Pablo Neruda was born in 1904 in Neftali Ricardo Reyes Basoalto and given the name which was later legalized. He is considered as a legend and one of the greatest having the most influential poet in the 20th century. His fields of specialization ranged from erotically charge romance and love poems, political fields and manifestos as well as historical epics. His writing works earned him an international recognition when he worn Nobel price for literature in 1971. When Chilean president outlawed communist party which Neruda belonged, he issued an arrest warrant for Neruda. Fortunately, he was hid at the basement of a house for months at the Chilean port of Valparaiso until his escape into exile where he used the mountain pass near Maihue Lake in Argentina. Neruda returned to Chile after his acceptance speech during his ceremony as a Nobel Prize winner in 1971. He was hospitalized and diagnosed with cancer after surviving an attempted coup led by Augusto Pinochet. This never lasted for long since he died three days after being hospitalized from heart failure (Neruda par 4).
Though dead, the news reverberated around the world since he was a legend in the writing profession. His funeral was marked by protest of mourners who objected the government’s decision not to recognize and make his burial a public event. Mourners filled the streets disregarding the government’s curfew and buried Neruda in a public gathering.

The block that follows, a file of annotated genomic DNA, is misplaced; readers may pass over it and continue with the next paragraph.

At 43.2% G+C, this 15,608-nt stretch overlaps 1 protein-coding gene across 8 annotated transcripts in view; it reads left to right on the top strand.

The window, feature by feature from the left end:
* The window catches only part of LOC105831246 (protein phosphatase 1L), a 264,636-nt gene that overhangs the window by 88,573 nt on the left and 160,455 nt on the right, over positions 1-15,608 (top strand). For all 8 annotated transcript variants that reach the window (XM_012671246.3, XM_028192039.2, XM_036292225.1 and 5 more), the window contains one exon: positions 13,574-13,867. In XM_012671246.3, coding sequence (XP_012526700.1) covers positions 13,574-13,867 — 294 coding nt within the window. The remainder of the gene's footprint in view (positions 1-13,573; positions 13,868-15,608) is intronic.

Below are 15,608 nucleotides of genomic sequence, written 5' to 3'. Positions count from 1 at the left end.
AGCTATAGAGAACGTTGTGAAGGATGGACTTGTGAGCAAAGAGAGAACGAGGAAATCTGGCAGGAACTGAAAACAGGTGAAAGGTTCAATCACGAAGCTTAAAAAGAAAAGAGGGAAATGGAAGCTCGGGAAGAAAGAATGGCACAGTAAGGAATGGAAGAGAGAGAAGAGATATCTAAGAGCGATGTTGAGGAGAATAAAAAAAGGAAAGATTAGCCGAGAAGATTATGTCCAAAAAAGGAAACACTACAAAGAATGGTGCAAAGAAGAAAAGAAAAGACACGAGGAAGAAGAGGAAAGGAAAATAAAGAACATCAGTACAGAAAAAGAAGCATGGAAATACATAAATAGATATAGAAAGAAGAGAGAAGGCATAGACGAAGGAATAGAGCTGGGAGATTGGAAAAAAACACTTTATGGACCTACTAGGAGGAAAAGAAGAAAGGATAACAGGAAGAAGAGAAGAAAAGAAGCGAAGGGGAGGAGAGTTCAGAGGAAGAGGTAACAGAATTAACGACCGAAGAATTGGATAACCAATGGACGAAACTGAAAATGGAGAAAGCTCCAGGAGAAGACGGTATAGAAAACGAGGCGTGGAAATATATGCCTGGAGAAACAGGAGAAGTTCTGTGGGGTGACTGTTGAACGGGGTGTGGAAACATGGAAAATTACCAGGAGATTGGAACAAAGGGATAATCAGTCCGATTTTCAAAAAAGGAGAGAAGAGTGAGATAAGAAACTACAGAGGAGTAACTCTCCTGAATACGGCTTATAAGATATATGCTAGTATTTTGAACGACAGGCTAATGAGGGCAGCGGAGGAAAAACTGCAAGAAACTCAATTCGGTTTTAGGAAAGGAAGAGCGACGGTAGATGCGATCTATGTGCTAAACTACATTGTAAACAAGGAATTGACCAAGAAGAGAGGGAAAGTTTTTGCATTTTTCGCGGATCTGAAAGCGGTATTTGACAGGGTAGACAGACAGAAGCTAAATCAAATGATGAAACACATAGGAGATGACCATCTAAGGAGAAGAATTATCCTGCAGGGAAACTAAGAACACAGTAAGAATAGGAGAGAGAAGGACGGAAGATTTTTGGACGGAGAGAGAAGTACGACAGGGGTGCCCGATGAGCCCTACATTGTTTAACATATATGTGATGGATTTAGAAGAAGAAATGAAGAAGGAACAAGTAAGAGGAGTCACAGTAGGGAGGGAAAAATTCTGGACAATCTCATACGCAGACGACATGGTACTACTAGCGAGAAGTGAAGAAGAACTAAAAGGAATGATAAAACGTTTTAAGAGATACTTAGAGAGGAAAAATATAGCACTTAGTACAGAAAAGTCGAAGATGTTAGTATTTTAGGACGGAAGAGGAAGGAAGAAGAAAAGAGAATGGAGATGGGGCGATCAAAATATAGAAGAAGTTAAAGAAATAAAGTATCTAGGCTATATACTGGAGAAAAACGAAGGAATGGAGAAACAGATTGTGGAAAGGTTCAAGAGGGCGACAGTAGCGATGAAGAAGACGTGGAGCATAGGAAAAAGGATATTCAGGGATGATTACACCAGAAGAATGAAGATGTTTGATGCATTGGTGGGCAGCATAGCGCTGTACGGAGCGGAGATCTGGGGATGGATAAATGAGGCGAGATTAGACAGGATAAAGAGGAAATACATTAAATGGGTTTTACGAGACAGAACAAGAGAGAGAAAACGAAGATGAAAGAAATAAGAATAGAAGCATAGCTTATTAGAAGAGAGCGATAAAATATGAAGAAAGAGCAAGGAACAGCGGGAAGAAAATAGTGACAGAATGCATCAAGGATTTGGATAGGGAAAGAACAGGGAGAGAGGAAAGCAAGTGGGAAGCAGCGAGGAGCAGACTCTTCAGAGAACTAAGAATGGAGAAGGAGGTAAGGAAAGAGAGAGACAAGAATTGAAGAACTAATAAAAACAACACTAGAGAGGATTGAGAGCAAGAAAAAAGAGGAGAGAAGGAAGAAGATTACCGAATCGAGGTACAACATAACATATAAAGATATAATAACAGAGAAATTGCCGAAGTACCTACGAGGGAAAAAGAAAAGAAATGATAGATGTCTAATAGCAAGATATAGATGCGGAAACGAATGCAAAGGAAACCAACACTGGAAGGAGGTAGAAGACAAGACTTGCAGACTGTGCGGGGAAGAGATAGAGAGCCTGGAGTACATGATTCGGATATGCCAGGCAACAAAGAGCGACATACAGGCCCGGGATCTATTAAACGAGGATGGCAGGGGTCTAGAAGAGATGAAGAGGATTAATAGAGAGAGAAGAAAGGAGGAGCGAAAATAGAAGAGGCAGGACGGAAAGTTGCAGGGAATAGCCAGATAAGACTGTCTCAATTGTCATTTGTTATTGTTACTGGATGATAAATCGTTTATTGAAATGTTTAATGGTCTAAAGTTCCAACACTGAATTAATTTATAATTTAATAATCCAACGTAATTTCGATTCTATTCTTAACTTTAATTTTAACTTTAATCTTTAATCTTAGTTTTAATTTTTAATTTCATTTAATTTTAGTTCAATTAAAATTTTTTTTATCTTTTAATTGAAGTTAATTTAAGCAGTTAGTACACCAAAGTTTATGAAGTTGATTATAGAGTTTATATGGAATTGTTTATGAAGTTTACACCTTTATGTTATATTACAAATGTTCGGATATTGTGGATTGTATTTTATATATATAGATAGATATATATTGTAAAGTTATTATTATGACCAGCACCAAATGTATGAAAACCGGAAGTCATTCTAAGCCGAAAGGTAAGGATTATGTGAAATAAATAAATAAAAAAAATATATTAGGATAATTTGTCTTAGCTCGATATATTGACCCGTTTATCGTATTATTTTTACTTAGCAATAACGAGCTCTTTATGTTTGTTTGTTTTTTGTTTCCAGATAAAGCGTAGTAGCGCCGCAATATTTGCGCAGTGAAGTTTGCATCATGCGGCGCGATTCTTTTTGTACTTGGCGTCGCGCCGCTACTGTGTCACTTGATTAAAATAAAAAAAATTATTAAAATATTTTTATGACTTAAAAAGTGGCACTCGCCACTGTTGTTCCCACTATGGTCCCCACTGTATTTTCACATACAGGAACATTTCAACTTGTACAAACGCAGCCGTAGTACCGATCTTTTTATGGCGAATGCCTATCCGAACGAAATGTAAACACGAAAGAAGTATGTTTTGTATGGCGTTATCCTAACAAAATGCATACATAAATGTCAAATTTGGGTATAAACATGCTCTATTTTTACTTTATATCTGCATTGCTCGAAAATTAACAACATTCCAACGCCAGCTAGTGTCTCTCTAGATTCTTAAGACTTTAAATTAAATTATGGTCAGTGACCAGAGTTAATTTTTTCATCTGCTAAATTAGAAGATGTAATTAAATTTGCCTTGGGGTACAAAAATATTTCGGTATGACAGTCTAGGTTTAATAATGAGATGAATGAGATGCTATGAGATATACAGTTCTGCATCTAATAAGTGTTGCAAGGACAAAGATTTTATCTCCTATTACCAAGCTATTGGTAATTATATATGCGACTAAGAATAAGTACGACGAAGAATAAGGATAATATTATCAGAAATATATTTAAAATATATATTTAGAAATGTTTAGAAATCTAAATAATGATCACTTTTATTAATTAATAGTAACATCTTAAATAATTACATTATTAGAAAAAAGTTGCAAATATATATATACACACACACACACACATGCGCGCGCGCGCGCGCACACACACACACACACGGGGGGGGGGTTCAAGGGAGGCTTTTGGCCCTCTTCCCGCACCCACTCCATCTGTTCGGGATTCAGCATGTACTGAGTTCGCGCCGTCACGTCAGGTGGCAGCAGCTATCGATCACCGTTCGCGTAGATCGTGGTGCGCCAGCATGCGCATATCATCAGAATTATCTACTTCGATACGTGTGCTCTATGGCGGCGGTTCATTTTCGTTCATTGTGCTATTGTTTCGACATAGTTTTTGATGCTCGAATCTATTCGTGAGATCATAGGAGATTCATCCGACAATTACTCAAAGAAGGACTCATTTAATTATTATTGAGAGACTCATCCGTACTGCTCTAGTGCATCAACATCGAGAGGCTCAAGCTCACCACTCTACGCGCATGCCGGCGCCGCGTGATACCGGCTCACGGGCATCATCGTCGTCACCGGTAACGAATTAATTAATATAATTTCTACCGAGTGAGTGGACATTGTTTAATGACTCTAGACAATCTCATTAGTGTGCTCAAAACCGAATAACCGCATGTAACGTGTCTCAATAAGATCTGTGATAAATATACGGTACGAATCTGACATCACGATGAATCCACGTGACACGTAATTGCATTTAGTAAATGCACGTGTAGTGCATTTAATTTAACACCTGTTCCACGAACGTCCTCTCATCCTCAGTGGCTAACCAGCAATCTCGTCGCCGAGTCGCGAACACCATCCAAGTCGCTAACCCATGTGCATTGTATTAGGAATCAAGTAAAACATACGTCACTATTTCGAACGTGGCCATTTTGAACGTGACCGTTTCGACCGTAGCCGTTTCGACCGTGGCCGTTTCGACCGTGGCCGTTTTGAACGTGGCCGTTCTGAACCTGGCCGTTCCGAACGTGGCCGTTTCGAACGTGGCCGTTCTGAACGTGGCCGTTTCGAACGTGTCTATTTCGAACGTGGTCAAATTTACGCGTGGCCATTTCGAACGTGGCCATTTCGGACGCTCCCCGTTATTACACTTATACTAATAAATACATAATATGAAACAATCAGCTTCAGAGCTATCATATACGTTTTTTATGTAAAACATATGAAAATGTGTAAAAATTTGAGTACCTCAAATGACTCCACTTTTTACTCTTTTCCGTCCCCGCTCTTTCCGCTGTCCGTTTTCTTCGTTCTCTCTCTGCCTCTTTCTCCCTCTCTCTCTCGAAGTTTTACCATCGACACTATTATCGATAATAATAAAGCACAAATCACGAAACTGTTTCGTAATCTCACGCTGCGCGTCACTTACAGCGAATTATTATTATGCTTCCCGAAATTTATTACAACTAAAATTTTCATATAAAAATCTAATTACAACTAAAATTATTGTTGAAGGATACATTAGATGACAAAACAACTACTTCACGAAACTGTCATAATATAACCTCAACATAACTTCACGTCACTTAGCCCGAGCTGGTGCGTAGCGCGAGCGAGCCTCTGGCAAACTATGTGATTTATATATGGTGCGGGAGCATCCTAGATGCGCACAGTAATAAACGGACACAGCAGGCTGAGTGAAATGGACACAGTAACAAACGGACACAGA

His poem the Dead Woman gained popularity not only in Chile but also across the world. It insists on life since it records that even if they die and don’t exist any more, she would still be alive. She cautions that in case of death, she would not even dare to write concerning the death. She valued life to an extent of indicating that if her brothers were taken to prison she would accompany them but insists that she shall not die whatsoever. The poem insists on valuable treasure of her life regardless of other people’s situations either of death or otherwise (Neruda par 5).